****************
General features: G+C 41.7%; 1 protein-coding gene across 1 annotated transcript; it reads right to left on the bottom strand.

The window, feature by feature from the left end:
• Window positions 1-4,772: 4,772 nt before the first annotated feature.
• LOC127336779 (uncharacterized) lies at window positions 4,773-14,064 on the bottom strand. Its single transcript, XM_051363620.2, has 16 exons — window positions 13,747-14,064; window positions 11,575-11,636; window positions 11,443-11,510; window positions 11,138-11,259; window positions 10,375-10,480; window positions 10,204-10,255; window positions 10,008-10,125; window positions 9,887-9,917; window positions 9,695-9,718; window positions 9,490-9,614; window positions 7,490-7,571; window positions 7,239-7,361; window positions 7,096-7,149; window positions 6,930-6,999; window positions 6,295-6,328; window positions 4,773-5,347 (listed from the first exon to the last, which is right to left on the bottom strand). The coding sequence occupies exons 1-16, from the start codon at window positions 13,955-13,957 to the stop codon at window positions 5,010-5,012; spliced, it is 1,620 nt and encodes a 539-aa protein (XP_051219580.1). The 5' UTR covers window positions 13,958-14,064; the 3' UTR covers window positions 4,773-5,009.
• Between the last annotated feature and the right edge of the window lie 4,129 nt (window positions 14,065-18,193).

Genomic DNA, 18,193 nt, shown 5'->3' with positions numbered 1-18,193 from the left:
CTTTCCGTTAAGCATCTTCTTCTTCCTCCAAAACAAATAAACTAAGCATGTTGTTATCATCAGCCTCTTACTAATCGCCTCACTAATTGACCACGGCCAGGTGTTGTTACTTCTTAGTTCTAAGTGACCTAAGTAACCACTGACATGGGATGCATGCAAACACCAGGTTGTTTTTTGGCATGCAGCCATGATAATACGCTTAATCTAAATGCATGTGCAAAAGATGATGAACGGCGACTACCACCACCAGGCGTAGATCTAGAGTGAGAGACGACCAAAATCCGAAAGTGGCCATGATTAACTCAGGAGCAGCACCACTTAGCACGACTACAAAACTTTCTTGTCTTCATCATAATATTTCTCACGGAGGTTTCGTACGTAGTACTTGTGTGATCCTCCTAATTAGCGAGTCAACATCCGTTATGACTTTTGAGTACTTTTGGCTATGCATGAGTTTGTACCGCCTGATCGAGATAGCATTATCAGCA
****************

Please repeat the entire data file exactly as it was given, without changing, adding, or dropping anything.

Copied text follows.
General features: G+C 41.7%; 1 protein-coding gene across 1 annotated transcript; it reads right to left on the bottom strand.

The window, feature by feature from the left end:
• Window positions 1-4,772: 4,772 nt before the first annotated feature.
• LOC127336779 (uncharacterized) lies at window positions 4,773-14,064 on the bottom strand. Its single transcript, XM_051363620.2, has 16 exons — window positions 13,747-14,064; window positions 11,575-11,636; window positions 11,443-11,510; window positions 11,138-11,259; window positions 10,375-10,480; window positions 10,204-10,255; window positions 10,008-10,125; window positions 9,887-9,917; window positions 9,695-9,718; window positions 9,490-9,614; window positions 7,490-7,571; window positions 7,239-7,361; window positions 7,096-7,149; window positions 6,930-6,999; window positions 6,295-6,328; window positions 4,773-5,347 (listed from the first exon to the last, which is right to left on the bottom strand). The coding sequence occupies exons 1-16, from the start codon at window positions 13,955-13,957 to the stop codon at window positions 5,010-5,012; spliced, it is 1,620 nt and encodes a 539-aa protein (XP_051219580.1). The 5' UTR covers window positions 13,958-14,064; the 3' UTR covers window positions 4,773-5,009.
• Between the last annotated feature and the right edge of the window lie 4,129 nt (window positions 14,065-18,193).

Genomic DNA, 18,193 nt, shown 5'->3' with positions numbered 1-18,193 from the left:
CTTTCCGTTAAGCATCTTCTTCTTCCTCCAAAACAAATAAACTAAGCATGTTGTTATCATCAGCCTCTTACTAATCGCCTCACTAATTGACCACGGCCAGGTGTTGTTACTTCTTAGTTCTAAGTGACCTAAGTAACCACTGACATGGGATGCATGCAAACACCAGGTTGTTTTTTGGCATGCAGCCATGATAATACGCTTAATCTAAATGCATGTGCAAAAGATGATGAACGGCGACTACCACCACCAGGCGTAGATCTAGAGTGAGAGACGACCAAAATCCGAAAGTGGCCATGATTAACTCAGGAGCAGCACCACTTAGCACGACTACAAAACTTTCTTGTCTTCATCATAATATTTCTCACGGAGGTTTCGTACGTAGTACTTGTGTGATCCTCCTAATTAGCGAGTCAACATCCGTTATGACTTTTGAGTACTTTTGGCTATGCATGAGTTTGTACCGCCTGATCGAGATAGCATTATCAGCA